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Where to start?

There are several major cases when people turn to a web development company. Each of them has its own challenges.
The majority of web projects start with clients having some great ideas but no understanding of how they’re going to work. They need help in structuring their wishes, clearly understanding their own project, and seeing the whole picture.
Many companies, instead, offer to start the development with “what you’ve got.” Then, the client invests more and more money, the project gets more and more complicated, the requirements change, and the deadline is constantly postponed. At the same time, it’s difficult to abandon it: people commit sunk cost fallacy continuing to invest additional resources into the project. Because they’ve already invested so much, they don’t want to believe it was in vain. They become dependent on the current company and lose even more time and money.
Some clients want a “copy” of an existing project. Many projects seem simple and easy to reproduce when you judge by their interface. But analyze how they work - and you’ll discover a complicated solution.
You see only what’s publically available, even if you take the trouble to research all the paths of user interaction available to you. But consider that there are different user accounts, and the functionality for them usually differs. Being on a Basic account, you don’t know the specifics of the Premium account. And a user of a Premium account doesn’t see the limitations of the Basic plan.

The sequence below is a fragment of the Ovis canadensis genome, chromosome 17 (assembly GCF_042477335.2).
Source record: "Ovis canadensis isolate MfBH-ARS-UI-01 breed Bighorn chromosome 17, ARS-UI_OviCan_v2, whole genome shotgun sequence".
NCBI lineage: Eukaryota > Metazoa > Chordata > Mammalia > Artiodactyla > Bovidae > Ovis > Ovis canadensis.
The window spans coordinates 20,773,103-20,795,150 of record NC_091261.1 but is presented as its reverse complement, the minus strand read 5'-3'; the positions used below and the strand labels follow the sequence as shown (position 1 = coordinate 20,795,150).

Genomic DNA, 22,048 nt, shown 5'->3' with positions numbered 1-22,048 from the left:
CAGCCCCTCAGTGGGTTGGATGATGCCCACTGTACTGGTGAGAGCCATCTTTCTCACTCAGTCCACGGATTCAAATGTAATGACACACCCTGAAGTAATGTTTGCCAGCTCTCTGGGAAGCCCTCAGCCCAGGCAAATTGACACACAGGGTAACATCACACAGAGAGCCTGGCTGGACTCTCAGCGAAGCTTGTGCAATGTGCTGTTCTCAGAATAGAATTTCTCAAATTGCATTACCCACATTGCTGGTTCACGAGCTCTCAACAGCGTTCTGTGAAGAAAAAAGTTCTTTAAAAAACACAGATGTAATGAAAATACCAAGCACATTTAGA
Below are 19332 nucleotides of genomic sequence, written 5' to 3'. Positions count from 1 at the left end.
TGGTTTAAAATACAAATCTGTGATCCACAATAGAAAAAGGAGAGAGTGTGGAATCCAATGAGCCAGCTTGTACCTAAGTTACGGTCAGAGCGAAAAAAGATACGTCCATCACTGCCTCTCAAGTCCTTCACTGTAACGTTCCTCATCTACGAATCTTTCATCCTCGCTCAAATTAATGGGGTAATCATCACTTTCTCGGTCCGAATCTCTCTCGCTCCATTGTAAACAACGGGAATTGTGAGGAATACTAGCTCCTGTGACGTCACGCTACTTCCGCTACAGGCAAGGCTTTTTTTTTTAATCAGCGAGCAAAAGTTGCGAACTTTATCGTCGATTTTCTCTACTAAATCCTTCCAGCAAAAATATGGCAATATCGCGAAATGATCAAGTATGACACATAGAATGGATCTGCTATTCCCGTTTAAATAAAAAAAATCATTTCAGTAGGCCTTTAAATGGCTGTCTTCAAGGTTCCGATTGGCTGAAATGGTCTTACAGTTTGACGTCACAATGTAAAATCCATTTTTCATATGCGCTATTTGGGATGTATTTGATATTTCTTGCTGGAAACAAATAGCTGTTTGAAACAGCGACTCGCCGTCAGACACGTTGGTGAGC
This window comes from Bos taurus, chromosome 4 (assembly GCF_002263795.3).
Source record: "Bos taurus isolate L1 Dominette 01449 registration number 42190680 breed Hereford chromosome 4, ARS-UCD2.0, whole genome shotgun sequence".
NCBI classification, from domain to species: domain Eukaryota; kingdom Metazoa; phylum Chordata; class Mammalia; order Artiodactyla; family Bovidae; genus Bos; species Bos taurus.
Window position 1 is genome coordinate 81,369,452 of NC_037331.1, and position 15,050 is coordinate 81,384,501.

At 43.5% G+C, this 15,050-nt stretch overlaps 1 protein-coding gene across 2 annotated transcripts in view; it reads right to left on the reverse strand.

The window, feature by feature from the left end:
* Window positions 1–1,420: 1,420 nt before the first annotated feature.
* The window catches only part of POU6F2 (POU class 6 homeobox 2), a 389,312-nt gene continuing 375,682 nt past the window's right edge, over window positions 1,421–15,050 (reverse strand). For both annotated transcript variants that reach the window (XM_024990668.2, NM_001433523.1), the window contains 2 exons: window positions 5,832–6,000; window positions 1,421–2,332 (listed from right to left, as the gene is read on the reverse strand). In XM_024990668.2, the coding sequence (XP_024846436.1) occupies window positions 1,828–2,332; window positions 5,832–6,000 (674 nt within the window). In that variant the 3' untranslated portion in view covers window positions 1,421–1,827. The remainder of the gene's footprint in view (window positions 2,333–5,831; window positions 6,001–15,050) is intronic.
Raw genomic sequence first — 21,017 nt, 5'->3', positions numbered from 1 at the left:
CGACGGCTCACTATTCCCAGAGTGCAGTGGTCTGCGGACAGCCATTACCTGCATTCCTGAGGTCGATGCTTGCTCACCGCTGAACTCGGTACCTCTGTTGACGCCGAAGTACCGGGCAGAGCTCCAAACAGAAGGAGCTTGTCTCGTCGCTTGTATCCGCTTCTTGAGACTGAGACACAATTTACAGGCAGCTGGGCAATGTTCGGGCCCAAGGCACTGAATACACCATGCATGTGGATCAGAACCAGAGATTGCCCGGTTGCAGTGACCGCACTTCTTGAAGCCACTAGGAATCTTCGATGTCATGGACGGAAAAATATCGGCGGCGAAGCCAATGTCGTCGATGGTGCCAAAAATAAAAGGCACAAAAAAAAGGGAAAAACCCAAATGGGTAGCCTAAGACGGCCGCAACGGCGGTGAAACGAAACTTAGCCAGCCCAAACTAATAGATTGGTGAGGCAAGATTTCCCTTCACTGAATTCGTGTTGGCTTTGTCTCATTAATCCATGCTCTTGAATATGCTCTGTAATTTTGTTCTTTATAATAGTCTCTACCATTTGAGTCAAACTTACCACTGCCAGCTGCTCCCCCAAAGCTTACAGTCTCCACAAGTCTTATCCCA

Each project is like an iceberg, and you see only a tip of it. It’s the public part. The business logic and admin panel are hidden. The development of the admin panel itself can require a lot of resources. Usually, an outsider has no way to get inside the admin panel of a website. But even if you happen to get admin rights to the website you want to copy and you can see how it works - it’s not enough. The background processes will remain known only to the developers of that project.
You might have a startup. You need an estimate corresponding to the resources you will actually spend on your project. To raise funding, you need to convince people to invest. You need reasoning, a rationale that will help you create a winning pitch deck. Self-made prototypes often can rather harm your startup because you won’t be able to make a compelling presentation. The opportunity to get investments might be lost when the investors try out the prototypes, fail to understand the idea, and refuse to fund.
Or maybe, you need a redesign of a current project. It seems to be an easy task. Some people are even sure that they don’t need the whole development team, that a designer alone can redesign, say, their website. The problem is, in most cases, you can’t transform an old website into something completely new by just “redecorating” it. Appearance and functionality are closely related. Also, the old frontend might be created using outdated technologies that are not supported anymore. So if you want a redesign, you have to identify the correct value of resources needed for a project.
Note: Often, people turn to the company and explain by word of mouth what they want. Others previously gather information and can provide a written document describing their project. But, in fact, it’s usually not enough. However, often, people don’t understand how much and exactly which information they actually should collect for developers to start their work. For example, you write a brief and call it a PRD. If it’s all you provide, you might get unexpected results.